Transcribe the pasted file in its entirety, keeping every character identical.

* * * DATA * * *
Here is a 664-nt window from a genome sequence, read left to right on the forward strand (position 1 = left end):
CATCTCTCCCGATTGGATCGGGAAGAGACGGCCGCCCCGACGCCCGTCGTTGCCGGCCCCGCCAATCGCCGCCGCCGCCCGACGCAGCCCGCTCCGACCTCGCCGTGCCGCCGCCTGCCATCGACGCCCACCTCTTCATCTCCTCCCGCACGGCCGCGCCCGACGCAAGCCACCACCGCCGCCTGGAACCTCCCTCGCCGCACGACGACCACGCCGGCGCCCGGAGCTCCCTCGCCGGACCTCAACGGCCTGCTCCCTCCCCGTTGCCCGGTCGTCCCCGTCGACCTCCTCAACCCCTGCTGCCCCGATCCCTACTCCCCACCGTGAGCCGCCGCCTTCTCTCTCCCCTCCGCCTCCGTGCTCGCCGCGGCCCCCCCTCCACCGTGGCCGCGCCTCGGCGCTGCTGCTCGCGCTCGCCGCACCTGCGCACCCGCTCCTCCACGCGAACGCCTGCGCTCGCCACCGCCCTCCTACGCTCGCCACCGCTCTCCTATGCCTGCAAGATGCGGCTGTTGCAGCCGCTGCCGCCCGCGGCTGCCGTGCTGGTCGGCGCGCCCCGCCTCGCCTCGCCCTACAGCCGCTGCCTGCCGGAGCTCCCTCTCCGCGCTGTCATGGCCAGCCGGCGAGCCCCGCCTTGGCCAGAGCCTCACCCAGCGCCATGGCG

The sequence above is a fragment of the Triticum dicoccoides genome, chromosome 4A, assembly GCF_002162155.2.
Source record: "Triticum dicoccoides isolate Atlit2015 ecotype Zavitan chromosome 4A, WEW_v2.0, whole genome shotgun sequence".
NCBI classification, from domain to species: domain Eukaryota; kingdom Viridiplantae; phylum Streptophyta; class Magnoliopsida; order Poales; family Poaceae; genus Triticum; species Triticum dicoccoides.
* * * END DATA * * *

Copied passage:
Here is a 664-nt window from a genome sequence, read left to right on the forward strand (position 1 = left end):
CATCTCTCCCGATTGGATCGGGAAGAGACGGCCGCCCCGACGCCCGTCGTTGCCGGCCCCGCCAATCGCCGCCGCCGCCCGACGCAGCCCGCTCCGACCTCGCCGTGCCGCCGCCTGCCATCGACGCCCACCTCTTCATCTCCTCCCGCACGGCCGCGCCCGACGCAAGCCACCACCGCCGCCTGGAACCTCCCTCGCCGCACGACGACCACGCCGGCGCCCGGAGCTCCCTCGCCGGACCTCAACGGCCTGCTCCCTCCCCGTTGCCCGGTCGTCCCCGTCGACCTCCTCAACCCCTGCTGCCCCGATCCCTACTCCCCACCGTGAGCCGCCGCCTTCTCTCTCCCCTCCGCCTCCGTGCTCGCCGCGGCCCCCCCTCCACCGTGGCCGCGCCTCGGCGCTGCTGCTCGCGCTCGCCGCACCTGCGCACCCGCTCCTCCACGCGAACGCCTGCGCTCGCCACCGCCCTCCTACGCTCGCCACCGCTCTCCTATGCCTGCAAGATGCGGCTGTTGCAGCCGCTGCCGCCCGCGGCTGCCGTGCTGGTCGGCGCGCCCCGCCTCGCCTCGCCCTACAGCCGCTGCCTGCCGGAGCTCCCTCTCCGCGCTGTCATGGCCAGCCGGCGAGCCCCGCCTTGGCCAGAGCCTCACCCAGCGCCATGGCG

The sequence above is a fragment of the Triticum dicoccoides genome, chromosome 4A, assembly GCF_002162155.2.
Source record: "Triticum dicoccoides isolate Atlit2015 ecotype Zavitan chromosome 4A, WEW_v2.0, whole genome shotgun sequence".
NCBI classification, from domain to species: domain Eukaryota; kingdom Viridiplantae; phylum Streptophyta; class Magnoliopsida; order Poales; family Poaceae; genus Triticum; species Triticum dicoccoides.